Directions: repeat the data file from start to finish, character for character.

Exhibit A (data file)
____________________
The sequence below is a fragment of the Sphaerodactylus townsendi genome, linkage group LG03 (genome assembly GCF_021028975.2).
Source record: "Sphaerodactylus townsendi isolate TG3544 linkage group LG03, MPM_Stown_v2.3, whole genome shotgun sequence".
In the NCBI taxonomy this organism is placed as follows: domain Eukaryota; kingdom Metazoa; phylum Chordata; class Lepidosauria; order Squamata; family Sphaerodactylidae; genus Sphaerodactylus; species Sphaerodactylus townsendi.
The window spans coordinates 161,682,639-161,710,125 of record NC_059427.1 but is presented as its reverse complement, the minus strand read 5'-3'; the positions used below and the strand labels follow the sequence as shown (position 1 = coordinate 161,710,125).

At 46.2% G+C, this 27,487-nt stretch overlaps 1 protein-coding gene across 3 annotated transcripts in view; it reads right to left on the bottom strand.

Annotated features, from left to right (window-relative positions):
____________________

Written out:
The sequence below is a fragment of the Sphaerodactylus townsendi genome, linkage group LG03 (genome assembly GCF_021028975.2).
Source record: "Sphaerodactylus townsendi isolate TG3544 linkage group LG03, MPM_Stown_v2.3, whole genome shotgun sequence".
In the NCBI taxonomy this organism is placed as follows: domain Eukaryota; kingdom Metazoa; phylum Chordata; class Lepidosauria; order Squamata; family Sphaerodactylidae; genus Sphaerodactylus; species Sphaerodactylus townsendi.
The window spans coordinates 161,682,639-161,710,125 of record NC_059427.1 but is presented as its reverse complement, the minus strand read 5'-3'; the positions used below and the strand labels follow the sequence as shown (position 1 = coordinate 161,710,125).

At 46.2% G+C, this 27,487-nt stretch overlaps 1 protein-coding gene across 3 annotated transcripts in view; it reads right to left on the bottom strand.

Annotated features, from left to right (window-relative positions):